No Foreign Lands


I’ve reviewed the Peter Doig exhibition currently showing at the Scottish National Gallery, Edinburgh for Studio International. The short version is it’s brilliant, go see it. For those with more patience or a masochistic disposition, here’s an excerpt and a link,

‘Every landscape is a portrait of its viewer. In Doig’s scenes, you can view wonders or read foreboding auguries. It is Doig’s great strength to make these possible simultaneously. The paintings may inevitably be static, but the feelings they arouse are protean. On initial viewing, Cricket Painting (Paragrand) appears a relatively dynamic depiction of children at play. On further examination, it appears much less innocent; the ghostly semi-translucent figures seem eerie, like figures in a dream or conjured up in the miasma of memory. Doig has claimed that he rarely paints scenes directly, but uses found images, postcards and earlier sketches or photographs. In this sense then, these are ghosts he is painting. They, and the scenes they are in, have long disappeared by the time of painting. Change, whether it is the weather or light or human beings, is an unacknowledged presence continually at work…’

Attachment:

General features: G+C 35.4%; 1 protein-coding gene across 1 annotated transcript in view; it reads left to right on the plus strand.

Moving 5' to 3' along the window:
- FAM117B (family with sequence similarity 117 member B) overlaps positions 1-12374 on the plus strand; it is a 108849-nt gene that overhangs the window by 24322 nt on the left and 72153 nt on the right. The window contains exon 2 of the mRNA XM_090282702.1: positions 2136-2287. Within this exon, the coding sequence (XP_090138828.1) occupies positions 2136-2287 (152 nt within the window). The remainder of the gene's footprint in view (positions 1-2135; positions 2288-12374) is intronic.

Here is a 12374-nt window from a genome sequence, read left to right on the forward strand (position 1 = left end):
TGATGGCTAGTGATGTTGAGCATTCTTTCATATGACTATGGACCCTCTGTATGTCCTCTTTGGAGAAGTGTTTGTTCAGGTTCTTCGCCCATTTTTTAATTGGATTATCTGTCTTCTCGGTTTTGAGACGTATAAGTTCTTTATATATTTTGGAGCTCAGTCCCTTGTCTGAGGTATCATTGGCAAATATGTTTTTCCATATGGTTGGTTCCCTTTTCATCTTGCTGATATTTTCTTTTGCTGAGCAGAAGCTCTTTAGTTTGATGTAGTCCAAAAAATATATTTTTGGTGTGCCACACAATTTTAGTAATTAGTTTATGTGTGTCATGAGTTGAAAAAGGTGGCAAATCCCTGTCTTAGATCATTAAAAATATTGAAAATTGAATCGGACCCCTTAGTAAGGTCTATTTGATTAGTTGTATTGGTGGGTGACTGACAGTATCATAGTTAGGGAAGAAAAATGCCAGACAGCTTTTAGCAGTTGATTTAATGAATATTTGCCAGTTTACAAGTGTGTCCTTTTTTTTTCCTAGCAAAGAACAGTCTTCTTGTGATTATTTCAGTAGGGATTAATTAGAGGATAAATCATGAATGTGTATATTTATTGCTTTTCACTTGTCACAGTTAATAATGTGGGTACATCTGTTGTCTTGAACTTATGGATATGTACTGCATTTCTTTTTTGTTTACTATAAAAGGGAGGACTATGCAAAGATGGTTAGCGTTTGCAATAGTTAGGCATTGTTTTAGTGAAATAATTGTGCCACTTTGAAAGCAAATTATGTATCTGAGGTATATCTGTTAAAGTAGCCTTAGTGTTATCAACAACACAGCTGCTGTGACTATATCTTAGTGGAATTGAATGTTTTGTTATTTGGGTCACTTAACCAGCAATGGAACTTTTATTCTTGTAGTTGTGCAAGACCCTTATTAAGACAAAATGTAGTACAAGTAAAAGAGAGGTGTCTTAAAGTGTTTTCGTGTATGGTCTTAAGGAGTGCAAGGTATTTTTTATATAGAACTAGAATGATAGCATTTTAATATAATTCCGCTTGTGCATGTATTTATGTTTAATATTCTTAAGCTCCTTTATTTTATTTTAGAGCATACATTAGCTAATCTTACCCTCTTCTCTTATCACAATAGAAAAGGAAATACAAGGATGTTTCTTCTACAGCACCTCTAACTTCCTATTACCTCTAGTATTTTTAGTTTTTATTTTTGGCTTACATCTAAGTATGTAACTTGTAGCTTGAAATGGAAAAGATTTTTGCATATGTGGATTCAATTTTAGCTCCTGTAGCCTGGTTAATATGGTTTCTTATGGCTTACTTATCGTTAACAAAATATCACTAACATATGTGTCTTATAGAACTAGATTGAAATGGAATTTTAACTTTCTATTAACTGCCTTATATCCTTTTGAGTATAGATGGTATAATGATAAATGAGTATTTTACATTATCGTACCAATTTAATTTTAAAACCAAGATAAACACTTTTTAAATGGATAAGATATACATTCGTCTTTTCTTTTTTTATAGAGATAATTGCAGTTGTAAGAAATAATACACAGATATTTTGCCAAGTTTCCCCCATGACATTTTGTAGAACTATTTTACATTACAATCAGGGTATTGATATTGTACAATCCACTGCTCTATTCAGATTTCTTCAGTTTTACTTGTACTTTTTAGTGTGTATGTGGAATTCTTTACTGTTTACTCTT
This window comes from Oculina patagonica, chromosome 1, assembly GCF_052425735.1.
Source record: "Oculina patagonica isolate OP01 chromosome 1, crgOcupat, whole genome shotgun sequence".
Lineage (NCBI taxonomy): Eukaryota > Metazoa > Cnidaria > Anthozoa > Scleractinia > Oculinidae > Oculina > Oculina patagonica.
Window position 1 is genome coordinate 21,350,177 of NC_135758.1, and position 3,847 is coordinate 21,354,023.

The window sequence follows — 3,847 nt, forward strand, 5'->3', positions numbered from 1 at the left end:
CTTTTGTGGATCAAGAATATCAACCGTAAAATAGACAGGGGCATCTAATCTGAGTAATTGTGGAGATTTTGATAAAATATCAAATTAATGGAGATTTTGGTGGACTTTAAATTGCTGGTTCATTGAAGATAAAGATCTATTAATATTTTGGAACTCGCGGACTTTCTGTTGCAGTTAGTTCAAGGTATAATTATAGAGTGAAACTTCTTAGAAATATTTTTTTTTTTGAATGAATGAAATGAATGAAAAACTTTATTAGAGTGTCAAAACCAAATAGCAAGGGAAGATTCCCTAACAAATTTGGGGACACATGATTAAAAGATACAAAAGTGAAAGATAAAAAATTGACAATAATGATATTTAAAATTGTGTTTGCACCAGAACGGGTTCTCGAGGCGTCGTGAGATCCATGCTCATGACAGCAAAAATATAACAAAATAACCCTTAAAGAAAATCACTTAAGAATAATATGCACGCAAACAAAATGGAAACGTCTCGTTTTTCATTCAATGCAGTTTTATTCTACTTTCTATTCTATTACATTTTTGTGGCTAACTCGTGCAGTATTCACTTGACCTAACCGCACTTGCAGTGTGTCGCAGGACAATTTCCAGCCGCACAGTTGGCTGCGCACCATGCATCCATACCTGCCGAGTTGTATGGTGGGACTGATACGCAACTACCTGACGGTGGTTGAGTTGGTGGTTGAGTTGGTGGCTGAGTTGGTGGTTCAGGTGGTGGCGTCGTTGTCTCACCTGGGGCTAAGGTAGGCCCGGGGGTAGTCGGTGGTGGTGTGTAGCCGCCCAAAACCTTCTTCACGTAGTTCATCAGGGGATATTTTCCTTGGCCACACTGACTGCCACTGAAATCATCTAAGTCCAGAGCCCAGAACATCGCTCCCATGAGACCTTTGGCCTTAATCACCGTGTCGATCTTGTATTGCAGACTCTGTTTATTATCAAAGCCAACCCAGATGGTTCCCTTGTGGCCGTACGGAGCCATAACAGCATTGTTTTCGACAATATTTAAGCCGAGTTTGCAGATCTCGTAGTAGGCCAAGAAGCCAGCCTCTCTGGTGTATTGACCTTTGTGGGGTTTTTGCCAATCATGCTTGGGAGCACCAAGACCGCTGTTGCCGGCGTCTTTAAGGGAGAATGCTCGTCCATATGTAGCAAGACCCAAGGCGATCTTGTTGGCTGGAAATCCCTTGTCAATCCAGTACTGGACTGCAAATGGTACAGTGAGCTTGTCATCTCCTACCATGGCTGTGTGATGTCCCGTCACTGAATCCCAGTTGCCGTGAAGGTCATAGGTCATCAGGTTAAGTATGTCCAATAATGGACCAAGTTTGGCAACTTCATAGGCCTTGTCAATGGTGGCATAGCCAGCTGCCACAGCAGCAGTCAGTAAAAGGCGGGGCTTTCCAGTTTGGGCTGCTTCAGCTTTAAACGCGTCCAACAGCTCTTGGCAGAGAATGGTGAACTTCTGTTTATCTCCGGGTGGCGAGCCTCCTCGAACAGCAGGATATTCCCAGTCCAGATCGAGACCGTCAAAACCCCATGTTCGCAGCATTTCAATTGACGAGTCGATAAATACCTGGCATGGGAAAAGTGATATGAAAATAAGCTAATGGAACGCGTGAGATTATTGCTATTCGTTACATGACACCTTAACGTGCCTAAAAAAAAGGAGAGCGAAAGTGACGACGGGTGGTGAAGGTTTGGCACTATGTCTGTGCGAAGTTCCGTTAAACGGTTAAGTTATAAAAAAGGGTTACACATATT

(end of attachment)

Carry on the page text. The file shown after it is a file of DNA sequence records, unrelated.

To read the review, click here

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One Response to No Foreign Lands

  1. erickuns says:

    I like those paintings. Yeah, I got the sort of Gauguin influence in the rounded forms and colors unfaithful to nature. I can also see the Nolde and Munch you mention. But, yeah, he’s off in his own direction and not derivative of those sources. In fact, I find these rather inspiring and influential for my own work.

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